These vintage china teacup candles throw out such a warm, soft light and what’s more, they are so simple to make.
Dig out old chipped china cups from the back of the cupboard, or find them for pennies at charity shops or car boot sales.
Don’t worry about matching them either, as the mixed-up style lends a certain charm. Wick and wick holders can be bought cheaply from craft shops or online. For scent and detail, natural perfumes such as lemon and lavender work best.
Here we’ve used rose petals, but you could go for a more festive feel with cinnamon and spicy orange aromas.
You Will Need
- Old saucepan, it will get covered in wax, so avoid using your best copper-bottomed pan!
- Old tea cup and saucer, have a rummage in charity shops
- Wooden or metal skewer, £1.50 for 10m, The Wax Factory on Amazon
- Wick, £1.99 for 20 from craftandmore
- Wick holder, 1kg for £5.80, The Wax Factory on Amazon
- Paraffin wax
Cut a strip of wick twice as long as the length of your candle. Tie a small knot in one end and pull tightly through the wick holder to secure it.
Wrap the unknotted end of the string around a wooden or metal skewer.
Place the skewer across your teacup, checking the wick holder is just dangling over the bottom of the cup.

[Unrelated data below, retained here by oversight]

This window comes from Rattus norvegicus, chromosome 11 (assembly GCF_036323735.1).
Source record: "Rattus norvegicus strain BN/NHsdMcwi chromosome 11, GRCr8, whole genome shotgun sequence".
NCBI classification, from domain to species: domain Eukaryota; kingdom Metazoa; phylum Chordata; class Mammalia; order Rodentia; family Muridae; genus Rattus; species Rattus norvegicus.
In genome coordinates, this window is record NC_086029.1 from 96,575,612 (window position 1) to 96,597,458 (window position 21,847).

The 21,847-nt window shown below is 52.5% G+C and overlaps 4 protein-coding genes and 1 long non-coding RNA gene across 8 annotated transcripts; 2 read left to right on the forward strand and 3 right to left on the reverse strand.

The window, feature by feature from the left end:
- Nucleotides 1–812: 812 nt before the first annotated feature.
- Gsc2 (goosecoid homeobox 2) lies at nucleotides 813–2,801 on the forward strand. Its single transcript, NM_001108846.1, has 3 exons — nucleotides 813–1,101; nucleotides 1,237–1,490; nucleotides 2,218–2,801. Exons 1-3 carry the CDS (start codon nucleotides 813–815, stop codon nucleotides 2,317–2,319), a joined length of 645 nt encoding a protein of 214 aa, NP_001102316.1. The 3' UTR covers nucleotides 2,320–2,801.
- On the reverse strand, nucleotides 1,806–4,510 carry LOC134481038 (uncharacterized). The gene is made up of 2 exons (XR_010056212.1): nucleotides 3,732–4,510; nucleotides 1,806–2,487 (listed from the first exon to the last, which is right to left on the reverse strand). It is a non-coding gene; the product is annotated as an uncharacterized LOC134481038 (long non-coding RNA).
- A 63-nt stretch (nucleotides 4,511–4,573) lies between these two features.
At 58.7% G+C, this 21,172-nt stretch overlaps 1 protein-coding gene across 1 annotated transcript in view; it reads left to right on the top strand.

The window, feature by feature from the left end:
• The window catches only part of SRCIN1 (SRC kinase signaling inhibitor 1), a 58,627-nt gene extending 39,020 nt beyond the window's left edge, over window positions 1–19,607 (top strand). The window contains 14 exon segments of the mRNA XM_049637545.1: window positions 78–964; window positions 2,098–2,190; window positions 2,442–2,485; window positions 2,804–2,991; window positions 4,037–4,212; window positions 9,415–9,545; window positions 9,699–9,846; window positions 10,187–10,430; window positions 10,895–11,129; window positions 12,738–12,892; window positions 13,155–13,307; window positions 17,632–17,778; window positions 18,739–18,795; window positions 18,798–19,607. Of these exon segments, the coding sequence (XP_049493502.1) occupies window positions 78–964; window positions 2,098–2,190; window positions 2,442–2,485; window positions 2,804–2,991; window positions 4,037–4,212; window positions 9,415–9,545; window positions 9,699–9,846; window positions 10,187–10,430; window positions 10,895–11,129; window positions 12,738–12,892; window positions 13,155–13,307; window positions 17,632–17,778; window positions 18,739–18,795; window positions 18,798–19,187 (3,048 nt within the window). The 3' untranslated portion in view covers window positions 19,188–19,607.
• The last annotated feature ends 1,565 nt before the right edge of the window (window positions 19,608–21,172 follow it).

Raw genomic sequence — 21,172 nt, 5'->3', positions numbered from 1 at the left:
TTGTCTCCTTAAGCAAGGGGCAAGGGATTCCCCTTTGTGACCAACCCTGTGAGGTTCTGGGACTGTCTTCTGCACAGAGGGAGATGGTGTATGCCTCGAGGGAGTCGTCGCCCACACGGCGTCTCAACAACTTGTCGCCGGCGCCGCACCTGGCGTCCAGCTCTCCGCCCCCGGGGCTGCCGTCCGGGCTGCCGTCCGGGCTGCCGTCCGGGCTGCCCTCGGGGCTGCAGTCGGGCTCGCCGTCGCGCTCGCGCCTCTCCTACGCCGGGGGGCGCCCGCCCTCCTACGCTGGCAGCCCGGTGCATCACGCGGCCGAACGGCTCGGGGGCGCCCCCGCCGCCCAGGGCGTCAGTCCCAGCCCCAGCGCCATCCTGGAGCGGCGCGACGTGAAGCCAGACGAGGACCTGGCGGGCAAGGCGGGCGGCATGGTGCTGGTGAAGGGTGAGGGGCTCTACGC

With your teacup, scoop a heaped cup and a half of paraffin wax into the saucepan on a low to medium heat, using a wooden skewer to break up any lumps.
Once melted, remove the pan from the heat and carefully pour the mixture into your cup, ensuring the wick and holder are centralised.
Add your chosen scent and petals, if using. For lemon, use lemon essence; if you are sprinkling in rose petals, add just a pinch or two and use the skewer to poke them down into the wax.
Allow to set overnight. Keep the mixture out of the way of draughts as it cools to ensure an even set.
There will be a little bit of shrinkage as the wax dries, so you may need to top it up. Attach a card label to the candle, and voila!
SAFETY TIP Avoid placing lit candle teacups on painted or varnished surfaces as they can get hot. As with any flammable item, exercise caution and never leave a candle unattended.
All images: Steve Sayers